February 28, 2005
Infectious Greed writes:
Infectious Greed: Worst Stock in the World: Okay, it's not really the worst stock in the world -- it didn't fall to zero, and the list is only of stocks that trade on the major U.S. exchanges -- but JDS Uniphase gets dishonorable mention in today's WSJ. It is named 'worst 5-year performer', which can't be thrilling for JDSU shareholders or management:
The Internet-stock craze of the 1990s spawned many bubbles. But few compare to the mania surrounding fiber-optic communications. And no company rode that mania more than JDS Uniphase Corp.
....In March 2000, JDS carried a market value of more than $100 billion, more than the combined total of Ford Motor Co. and McDonald's Corp. At the time, JDS had annual revenue of roughly $3 billion, and hadn't recorded an annual profit since 1996.
Then it all ended. Internet traffic grew, but not at the mind-boggling pace some had predicted. Network operators stopped buying new equipment. Equipment makers, JDS's customers, stopped buying components. Several of those customers, it later turned out, had fudged their financials to overstate their growth.
One statistic tells the story. In 2000, sales of telecom fiber-optic components totaled $15.5 billion, according to research and consulting firm RHK Inc. in South San Francisco, Calif. Last year, the total was $1.5 billion, down 90%.
That, more than anything else, explains why JDS was the worst-performing stock over the past five years among 1,000 companies in this year's Shareholder Scoreboard. The value of $1,000 invested in JDS at the end of 1999 had shrunk to just $39 on Dec. 31, 2004, compared with $890 for $1,000 invested in the Standard & Poor's 500-stock index. That's an average annual return of minus 47.7% for JDS, meaning that the shares lost roughly half their value each year for five years.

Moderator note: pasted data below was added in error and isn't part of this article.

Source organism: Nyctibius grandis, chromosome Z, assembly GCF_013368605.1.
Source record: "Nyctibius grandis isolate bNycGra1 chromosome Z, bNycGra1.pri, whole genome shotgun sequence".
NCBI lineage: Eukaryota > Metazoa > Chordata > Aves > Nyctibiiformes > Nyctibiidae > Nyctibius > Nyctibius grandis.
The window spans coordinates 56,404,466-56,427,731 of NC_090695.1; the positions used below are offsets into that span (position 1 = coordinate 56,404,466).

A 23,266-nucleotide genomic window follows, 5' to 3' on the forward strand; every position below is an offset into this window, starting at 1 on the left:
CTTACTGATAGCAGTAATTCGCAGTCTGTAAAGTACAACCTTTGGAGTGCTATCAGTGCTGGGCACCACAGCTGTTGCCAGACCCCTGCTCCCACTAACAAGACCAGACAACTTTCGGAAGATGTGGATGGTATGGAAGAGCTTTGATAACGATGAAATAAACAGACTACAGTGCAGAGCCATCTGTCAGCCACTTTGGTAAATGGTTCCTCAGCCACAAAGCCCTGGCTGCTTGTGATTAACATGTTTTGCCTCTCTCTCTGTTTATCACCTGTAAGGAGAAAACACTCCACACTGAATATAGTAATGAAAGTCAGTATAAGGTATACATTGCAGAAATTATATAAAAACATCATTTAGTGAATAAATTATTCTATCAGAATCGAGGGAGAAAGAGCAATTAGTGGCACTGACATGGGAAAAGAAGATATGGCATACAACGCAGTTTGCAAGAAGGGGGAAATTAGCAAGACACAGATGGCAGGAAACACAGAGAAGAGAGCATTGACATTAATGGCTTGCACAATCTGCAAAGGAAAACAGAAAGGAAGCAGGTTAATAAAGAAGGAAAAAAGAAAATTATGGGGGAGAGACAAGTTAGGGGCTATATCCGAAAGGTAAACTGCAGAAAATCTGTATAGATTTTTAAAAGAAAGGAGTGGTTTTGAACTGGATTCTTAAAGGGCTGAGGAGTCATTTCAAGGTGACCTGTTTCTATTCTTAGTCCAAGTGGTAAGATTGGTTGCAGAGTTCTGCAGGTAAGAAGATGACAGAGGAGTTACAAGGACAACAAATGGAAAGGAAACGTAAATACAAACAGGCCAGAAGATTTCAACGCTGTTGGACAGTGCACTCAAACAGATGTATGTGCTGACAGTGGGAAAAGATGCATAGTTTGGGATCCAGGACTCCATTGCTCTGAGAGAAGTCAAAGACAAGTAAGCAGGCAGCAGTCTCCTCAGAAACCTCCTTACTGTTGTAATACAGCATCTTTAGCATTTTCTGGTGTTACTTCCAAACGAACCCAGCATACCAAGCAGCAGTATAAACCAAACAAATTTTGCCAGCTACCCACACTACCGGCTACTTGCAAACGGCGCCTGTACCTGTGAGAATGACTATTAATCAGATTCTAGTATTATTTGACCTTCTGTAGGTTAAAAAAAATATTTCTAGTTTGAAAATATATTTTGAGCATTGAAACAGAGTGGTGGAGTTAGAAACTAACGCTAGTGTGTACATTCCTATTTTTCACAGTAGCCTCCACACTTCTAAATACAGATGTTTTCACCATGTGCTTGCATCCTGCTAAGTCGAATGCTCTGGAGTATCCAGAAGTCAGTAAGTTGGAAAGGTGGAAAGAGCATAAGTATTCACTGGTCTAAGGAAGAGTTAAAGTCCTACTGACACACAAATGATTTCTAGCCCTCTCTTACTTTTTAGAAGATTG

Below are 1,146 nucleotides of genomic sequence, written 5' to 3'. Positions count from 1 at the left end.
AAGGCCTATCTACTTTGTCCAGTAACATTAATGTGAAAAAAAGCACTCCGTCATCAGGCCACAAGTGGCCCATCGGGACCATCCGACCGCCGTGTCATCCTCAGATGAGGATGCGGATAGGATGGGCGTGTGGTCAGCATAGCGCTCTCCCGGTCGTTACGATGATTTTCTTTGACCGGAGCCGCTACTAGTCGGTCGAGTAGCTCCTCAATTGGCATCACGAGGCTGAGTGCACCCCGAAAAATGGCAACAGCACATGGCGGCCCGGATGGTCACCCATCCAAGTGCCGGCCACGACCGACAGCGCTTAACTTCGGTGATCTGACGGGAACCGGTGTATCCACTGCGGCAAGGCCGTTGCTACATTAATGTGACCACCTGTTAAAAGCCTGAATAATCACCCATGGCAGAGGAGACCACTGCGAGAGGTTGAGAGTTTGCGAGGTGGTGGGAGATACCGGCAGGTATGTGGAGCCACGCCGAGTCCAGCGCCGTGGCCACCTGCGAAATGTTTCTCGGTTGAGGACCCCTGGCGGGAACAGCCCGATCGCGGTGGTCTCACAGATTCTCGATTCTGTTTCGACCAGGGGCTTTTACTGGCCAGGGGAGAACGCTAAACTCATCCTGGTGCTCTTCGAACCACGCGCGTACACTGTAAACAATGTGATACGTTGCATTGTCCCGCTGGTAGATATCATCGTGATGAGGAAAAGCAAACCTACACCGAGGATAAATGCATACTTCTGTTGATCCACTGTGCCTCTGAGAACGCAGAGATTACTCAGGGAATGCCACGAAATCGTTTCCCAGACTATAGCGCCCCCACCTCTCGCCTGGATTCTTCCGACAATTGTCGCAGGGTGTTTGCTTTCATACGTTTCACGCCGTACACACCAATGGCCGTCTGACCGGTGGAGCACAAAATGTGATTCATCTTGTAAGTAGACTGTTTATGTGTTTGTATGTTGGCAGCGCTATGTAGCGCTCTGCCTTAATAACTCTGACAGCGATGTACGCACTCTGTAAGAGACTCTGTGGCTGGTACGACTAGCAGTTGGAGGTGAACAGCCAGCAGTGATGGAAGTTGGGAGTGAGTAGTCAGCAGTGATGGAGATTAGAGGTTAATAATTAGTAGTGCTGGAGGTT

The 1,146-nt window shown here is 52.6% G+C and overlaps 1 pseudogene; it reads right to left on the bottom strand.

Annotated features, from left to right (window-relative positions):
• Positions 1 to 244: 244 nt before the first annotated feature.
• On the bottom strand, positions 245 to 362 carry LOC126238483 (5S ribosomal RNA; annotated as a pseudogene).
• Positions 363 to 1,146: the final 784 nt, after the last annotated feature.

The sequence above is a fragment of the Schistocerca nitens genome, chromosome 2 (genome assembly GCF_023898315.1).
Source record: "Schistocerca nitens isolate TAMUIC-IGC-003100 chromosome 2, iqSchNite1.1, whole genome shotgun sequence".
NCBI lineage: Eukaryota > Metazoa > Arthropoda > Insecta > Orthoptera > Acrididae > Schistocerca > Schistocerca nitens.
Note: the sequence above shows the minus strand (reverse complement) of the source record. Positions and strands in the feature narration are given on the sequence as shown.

Remarkably, or maybe not, JDSU management has managed to find a silver lining, despite the stock having fallen another 41% in 2005:
'We are better positioned than some of our competitors to weather the ups and downs,' [CEO Kevin] Kennedy says.
Now there's optimism for you. That's sort of like someone being run over repeatedly by a truck, but then putting a brave face on it by arguing that at least they know what they're in for if it happens again.
Truly a remarkable ride. The fact that we are still selling only $1.5 billion of fiber-optic components each year is amazing.
Posted by DeLong at February 28, 2005 11:19 AM